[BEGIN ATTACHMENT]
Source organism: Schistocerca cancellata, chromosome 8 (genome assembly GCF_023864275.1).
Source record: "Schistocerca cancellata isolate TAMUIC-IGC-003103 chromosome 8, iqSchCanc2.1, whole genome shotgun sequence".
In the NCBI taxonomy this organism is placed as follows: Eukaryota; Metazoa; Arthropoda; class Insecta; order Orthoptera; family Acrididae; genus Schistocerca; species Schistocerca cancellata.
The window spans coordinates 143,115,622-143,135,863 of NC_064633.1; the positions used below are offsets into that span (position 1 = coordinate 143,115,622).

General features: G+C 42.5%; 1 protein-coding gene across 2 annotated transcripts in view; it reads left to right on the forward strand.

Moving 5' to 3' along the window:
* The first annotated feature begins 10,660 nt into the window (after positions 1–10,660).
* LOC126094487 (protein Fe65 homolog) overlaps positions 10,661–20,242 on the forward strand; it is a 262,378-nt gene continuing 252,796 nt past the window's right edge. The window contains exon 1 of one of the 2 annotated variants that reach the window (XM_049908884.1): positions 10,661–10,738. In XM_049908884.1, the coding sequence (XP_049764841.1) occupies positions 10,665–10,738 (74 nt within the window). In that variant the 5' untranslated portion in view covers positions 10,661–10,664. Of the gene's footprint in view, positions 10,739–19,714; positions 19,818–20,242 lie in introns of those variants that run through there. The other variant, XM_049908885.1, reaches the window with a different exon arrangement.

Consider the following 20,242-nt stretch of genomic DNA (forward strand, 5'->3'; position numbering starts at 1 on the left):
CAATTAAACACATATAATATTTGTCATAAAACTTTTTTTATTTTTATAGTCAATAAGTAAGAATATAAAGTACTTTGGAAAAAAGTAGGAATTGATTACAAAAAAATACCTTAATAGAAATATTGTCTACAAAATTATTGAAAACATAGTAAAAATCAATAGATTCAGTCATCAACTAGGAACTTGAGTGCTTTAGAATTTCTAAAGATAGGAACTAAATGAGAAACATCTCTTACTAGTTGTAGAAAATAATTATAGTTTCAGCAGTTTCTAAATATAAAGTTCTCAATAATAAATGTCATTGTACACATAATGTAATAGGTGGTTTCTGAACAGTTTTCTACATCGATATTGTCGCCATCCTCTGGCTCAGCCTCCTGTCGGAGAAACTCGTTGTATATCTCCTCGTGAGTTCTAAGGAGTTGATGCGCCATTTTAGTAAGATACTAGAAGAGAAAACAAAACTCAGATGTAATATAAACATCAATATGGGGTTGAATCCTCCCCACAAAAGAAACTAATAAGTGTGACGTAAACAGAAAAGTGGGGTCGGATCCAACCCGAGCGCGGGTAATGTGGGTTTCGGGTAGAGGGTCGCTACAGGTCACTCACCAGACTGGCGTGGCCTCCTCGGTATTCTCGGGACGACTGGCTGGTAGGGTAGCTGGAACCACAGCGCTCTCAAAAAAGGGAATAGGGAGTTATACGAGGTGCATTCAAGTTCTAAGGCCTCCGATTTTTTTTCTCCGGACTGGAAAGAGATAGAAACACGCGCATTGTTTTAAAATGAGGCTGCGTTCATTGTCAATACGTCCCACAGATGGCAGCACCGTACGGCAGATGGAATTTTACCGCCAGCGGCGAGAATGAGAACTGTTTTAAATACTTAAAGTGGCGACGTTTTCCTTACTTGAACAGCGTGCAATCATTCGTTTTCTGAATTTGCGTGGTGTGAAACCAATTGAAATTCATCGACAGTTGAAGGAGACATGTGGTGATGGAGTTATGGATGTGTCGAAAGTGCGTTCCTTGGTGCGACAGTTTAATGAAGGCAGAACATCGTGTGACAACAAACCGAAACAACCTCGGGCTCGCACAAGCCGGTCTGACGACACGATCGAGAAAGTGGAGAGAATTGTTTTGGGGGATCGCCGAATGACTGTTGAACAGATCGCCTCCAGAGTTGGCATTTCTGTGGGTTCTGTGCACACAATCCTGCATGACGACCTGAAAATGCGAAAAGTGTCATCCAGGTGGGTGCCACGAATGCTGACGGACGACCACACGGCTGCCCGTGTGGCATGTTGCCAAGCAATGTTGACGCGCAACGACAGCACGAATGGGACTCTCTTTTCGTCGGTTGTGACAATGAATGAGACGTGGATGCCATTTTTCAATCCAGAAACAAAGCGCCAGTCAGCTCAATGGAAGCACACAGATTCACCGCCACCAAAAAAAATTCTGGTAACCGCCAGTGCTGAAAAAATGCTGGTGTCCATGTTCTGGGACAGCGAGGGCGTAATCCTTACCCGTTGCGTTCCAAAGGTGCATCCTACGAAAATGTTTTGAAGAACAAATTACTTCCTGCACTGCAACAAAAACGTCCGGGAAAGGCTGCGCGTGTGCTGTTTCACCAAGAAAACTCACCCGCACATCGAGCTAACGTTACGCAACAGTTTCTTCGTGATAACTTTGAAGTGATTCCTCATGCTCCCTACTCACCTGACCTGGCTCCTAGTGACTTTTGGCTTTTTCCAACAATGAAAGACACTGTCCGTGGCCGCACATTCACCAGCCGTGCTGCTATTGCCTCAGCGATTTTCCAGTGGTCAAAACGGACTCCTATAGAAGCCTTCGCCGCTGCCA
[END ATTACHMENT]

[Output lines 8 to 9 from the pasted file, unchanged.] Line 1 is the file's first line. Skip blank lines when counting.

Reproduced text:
* LOC126094487 (protein Fe65 homolog) overlaps positions 10,661–20,242 on the forward strand; it is a 262,378-nt gene continuing 252,796 nt past the window's right edge. The window contains exon 1 of one of the 2 annotated variants that reach the window (XM_049908884.1): positions 10,661–10,738. In XM_049908884.1, the coding sequence (XP_049764841.1) occupies positions 10,665–10,738 (74 nt within the window). In that variant the 5' untranslated portion in view covers positions 10,661–10,664. Of the gene's footprint in view, positions 10,739–19,714; positions 19,818–20,242 lie in introns of those variants that run through there. The other variant, XM_049908885.1, reaches the window with a different exon arrangement.

Consider the following 20,242-nt stretch of genomic DNA (forward strand, 5'->3'; position numbering starts at 1 on the left):